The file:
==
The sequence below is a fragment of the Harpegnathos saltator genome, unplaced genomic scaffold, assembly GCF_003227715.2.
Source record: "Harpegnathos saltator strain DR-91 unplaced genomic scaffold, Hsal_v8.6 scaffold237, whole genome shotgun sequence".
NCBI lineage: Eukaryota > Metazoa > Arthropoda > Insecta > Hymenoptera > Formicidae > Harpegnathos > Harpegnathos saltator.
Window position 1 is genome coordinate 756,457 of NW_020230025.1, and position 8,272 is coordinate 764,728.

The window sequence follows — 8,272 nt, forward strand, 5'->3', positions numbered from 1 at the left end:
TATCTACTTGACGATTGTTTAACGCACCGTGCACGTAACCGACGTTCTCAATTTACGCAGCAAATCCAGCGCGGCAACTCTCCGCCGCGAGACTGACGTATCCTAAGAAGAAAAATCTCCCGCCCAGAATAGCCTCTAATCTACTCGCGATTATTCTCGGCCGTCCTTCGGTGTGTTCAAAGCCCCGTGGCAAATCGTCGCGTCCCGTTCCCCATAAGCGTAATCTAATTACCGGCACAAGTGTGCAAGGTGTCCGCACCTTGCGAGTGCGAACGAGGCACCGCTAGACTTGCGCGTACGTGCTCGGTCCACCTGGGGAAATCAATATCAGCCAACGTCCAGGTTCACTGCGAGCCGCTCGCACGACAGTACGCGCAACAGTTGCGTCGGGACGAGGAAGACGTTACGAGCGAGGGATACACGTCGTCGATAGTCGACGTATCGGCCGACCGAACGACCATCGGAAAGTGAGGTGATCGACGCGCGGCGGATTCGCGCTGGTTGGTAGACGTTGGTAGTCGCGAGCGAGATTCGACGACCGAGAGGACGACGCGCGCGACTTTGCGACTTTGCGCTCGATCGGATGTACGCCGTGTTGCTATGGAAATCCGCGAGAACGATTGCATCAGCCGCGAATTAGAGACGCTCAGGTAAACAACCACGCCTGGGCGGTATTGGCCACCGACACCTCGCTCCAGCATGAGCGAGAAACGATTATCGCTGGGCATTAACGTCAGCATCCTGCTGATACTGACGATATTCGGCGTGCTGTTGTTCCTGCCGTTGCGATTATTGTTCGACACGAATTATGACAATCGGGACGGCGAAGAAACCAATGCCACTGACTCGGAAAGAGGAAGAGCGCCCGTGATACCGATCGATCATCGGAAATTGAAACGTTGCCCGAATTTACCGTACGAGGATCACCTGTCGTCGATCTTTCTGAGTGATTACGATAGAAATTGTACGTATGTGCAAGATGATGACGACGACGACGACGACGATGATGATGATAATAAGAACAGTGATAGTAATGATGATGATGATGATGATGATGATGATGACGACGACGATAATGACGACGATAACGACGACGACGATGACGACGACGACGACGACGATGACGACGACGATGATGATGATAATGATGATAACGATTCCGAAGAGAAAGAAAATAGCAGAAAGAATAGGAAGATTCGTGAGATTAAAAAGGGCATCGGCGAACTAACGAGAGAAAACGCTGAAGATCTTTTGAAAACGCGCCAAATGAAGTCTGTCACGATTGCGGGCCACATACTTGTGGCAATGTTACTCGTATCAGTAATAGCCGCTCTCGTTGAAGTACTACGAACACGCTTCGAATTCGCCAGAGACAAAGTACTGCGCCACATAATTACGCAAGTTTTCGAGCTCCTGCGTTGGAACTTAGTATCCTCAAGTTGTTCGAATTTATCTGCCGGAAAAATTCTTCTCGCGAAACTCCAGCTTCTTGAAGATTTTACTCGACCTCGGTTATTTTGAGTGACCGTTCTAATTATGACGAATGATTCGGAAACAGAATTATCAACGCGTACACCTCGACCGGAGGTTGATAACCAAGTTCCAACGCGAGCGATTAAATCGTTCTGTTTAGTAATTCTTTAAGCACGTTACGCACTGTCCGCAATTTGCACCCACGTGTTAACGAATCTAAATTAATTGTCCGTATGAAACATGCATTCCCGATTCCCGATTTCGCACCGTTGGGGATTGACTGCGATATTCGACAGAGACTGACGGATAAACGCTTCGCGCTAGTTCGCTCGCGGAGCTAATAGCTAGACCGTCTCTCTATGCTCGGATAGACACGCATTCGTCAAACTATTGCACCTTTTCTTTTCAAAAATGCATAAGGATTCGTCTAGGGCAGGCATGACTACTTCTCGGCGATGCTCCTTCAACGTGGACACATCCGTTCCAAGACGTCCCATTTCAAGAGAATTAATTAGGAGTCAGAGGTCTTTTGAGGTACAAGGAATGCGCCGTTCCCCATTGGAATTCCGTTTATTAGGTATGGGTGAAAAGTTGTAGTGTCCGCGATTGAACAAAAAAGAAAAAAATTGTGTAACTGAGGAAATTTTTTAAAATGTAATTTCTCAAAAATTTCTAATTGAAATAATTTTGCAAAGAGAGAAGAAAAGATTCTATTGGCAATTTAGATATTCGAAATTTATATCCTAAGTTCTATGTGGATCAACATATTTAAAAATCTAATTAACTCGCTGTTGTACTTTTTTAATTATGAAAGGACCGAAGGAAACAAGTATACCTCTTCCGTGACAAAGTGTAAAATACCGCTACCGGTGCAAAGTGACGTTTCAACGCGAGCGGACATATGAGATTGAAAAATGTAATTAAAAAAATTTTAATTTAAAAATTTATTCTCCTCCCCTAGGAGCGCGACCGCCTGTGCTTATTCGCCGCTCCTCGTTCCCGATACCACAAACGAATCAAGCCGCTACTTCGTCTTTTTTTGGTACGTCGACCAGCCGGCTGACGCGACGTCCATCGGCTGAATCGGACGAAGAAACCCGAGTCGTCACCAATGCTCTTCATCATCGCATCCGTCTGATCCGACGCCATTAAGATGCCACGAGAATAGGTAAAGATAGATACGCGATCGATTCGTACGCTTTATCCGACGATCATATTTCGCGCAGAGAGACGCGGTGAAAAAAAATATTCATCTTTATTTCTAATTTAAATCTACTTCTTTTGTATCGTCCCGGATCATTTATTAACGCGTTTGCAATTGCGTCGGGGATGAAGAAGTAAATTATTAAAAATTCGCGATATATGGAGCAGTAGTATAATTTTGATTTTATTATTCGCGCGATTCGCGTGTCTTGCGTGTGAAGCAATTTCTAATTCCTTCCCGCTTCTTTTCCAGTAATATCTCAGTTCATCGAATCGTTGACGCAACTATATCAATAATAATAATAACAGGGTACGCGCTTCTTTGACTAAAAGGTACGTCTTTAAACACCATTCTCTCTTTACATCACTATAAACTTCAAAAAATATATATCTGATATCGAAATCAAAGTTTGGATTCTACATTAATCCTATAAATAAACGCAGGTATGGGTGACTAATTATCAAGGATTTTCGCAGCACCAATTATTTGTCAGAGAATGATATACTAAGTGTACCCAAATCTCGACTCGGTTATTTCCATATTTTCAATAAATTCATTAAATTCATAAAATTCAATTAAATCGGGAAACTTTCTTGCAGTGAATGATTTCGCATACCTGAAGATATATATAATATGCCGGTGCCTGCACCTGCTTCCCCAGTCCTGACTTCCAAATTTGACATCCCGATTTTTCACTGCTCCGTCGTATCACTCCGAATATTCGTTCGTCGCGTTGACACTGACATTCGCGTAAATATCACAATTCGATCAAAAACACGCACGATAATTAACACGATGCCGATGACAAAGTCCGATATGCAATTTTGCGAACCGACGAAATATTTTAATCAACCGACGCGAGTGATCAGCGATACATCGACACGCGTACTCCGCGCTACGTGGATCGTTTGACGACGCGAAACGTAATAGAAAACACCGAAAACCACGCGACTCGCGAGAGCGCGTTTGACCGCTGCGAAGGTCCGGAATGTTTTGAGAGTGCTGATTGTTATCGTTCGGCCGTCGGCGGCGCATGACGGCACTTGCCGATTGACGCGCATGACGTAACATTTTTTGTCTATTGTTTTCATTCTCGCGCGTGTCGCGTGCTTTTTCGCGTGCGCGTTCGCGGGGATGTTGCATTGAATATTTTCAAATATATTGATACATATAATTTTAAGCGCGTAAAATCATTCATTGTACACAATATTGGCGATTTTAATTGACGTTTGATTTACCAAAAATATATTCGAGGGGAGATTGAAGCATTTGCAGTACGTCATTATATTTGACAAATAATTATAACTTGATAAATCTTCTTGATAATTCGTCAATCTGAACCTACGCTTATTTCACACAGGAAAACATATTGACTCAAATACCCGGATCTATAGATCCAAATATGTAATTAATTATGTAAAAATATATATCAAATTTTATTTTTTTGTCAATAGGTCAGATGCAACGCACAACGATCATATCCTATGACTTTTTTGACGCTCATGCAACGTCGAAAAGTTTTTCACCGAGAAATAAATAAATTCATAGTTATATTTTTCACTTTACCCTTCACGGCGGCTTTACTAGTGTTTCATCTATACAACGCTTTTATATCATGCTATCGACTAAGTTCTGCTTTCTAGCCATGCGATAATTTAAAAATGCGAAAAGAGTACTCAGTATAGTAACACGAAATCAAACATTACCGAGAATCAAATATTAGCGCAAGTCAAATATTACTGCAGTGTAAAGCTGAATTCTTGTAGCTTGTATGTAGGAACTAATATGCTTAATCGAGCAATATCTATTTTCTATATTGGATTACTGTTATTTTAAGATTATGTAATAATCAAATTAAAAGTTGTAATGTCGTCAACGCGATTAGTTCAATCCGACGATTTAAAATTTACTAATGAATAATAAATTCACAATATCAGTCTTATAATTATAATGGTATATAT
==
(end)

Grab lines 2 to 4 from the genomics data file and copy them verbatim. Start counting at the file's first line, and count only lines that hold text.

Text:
Source record: "Harpegnathos saltator strain DR-91 unplaced genomic scaffold, Hsal_v8.6 scaffold237, whole genome shotgun sequence".
NCBI lineage: Eukaryota > Metazoa > Arthropoda > Insecta > Hymenoptera > Formicidae > Harpegnathos > Harpegnathos saltator.
Window position 1 is genome coordinate 756,457 of NW_020230025.1, and position 8,272 is coordinate 764,728.